Make us your home page

Today’s top headlines delivered to you daily.

(View our Privacy Policy)

Clearwater, fire union at impasse after year of talks

CLEARWATER — After a year of negotiations, Clearwater has declared an impasse in its effort to reach a contract with the local fire union.

Both sides have offered various proposals on pay, and the union says the length of the workweek is a key issue.

"We now move to the next phase of negotiations," City Manager Bill Horne said.

The city has requested that a special magistrate from the state's Public Employees Relations Commission hold a hearing and make a recommendation on a contract to the city and the International Association of Fire Fighters local.

If both sides reject that recommendation, the matter would go to the City Council, which would make the final decision.

The city and union also can waive the hearing to send the matter directly to the City Council, said Steve Meck, PERC's general counsel.

Both options would only cover a one-year contract while the sides continue to hash out a multiyear deal.

"I'm disappointed," Clearwater City Council member John Doran said. "I had hoped that we would be able to negotiate an agreement that was mutually acceptable, which of course neither party would be happy with, but at least we could agree."

The groups have been meeting since May 2007. The 2004-07 contract with the city expired in October, and firefighters have been working without one since then. The city will not give firefighters a budgeted 3 percent raise until a deal is reached.

The city would not talk about the issues that are stifling negotiations. "I'm not at a point at which we can discuss that," said Joe Roseto, the city's human resources director and the official who has attended the negotiations.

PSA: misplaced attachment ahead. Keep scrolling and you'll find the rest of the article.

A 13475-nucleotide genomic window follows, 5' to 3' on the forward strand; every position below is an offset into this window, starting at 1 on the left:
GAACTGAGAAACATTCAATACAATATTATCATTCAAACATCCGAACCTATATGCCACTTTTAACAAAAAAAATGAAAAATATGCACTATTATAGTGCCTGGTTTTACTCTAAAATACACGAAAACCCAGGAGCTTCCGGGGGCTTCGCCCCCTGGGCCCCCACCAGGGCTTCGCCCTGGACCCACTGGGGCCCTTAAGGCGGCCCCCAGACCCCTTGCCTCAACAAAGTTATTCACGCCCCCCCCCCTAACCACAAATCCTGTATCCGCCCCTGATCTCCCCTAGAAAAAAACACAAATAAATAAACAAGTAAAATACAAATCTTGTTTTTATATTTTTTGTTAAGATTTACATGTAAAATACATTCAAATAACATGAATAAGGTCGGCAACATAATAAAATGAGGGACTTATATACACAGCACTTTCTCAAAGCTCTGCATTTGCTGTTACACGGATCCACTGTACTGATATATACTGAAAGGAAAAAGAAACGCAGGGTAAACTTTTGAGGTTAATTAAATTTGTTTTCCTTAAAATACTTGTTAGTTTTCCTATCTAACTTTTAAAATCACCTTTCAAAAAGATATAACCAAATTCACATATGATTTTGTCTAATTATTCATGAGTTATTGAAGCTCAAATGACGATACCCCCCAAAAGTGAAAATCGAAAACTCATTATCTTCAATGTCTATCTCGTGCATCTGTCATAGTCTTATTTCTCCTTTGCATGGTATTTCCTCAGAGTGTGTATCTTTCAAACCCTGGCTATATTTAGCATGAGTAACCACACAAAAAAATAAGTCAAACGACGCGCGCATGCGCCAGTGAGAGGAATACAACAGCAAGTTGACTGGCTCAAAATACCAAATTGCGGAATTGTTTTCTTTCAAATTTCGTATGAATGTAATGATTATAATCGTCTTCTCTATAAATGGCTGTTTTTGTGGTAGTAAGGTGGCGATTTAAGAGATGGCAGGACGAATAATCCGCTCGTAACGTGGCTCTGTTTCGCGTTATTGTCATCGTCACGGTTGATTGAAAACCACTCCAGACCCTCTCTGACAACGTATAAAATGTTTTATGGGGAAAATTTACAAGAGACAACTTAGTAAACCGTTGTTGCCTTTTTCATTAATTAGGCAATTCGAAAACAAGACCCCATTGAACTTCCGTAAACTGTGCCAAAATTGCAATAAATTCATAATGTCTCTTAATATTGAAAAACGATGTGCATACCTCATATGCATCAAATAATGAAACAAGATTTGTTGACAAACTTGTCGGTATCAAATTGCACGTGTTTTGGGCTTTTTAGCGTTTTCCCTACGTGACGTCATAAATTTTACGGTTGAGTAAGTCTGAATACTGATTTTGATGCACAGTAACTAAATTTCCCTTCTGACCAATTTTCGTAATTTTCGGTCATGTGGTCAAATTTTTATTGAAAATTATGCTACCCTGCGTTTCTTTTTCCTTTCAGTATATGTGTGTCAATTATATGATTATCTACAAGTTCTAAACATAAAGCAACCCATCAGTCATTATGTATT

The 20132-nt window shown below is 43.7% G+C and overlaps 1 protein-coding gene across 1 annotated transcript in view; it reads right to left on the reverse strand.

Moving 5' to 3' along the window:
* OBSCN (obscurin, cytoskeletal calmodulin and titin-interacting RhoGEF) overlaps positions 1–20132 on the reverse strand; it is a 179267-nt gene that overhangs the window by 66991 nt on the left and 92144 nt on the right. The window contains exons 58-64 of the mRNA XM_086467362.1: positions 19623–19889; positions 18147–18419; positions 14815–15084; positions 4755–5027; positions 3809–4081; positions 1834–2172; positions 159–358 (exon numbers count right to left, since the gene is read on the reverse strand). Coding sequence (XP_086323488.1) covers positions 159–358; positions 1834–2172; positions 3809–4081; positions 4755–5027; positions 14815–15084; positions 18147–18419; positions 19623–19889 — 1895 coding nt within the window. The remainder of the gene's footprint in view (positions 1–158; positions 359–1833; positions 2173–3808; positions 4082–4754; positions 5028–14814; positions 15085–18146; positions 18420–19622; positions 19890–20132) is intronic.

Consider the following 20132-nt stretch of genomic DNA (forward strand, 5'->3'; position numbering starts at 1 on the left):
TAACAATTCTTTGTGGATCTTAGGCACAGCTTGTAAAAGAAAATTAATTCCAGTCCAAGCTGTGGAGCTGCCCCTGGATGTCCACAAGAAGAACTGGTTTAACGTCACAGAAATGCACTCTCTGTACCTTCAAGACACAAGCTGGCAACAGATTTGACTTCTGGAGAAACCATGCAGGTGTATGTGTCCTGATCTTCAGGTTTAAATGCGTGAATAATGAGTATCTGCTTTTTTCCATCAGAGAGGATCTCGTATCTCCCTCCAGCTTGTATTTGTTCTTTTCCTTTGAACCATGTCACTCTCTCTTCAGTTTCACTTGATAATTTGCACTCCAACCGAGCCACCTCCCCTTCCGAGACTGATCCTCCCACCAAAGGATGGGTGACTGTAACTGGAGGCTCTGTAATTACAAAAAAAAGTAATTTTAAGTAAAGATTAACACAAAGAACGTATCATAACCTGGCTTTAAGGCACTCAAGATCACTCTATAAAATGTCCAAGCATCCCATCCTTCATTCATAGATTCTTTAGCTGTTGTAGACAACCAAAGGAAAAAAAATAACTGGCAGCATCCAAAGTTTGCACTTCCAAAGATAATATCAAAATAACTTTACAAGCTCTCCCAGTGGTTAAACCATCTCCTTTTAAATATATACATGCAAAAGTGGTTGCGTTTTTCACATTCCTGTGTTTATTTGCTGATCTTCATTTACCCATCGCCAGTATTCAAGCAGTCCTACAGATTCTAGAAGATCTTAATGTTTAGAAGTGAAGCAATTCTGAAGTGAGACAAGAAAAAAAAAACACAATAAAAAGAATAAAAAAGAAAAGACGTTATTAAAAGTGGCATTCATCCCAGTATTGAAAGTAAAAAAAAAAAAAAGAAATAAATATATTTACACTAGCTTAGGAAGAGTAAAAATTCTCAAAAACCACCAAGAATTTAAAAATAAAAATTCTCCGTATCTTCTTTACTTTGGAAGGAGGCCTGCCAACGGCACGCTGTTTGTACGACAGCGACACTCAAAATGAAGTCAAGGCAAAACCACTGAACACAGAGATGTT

The city offered several contracts. One was a one-year deal that didn't include a raise. The other was a three-year contract that provided for a 2 percent raise the first year. In each of the following two years, the union and the city would renegotiate any potential raises.

Union officials wanted the same 4 percent raise given to other city employees. In October 2006, the Police Department negotiated a 4 percent annual raise for three years. The Communications Workers of America Local 3179, the city's largest employee union, also received about a 4 percent annual raise.

One contract offered by the union called for no raise as long as Horne and other senior managers returned the 4 percent raise they accepted at the beginning of the year.

There are several sticking points, said John Lee, the president of IAFF Local 1158. The union noted 14 points in March.

"The raise is not the major issue," he said. "It's really not about money."

Rather, a major concern is what Lee says is the city's attempt to make firefighters work more than 53 hours a week. Currently, firefighters can volunteer to work more. During the last contract negotiations, the workweek was gradually reduced from 56 to 53 hours.

"With a five-day notice, they are going to mandate that we come in and work on our days off and it's going to cause havoc with our families," Lee said.

Another issue is the time allotted for continuing education, Lee said. To retain their licenses, paramedics have to accumulate a certain number of education hours. Lee said the city wants to limit when the training is completed, and he said that's a problem.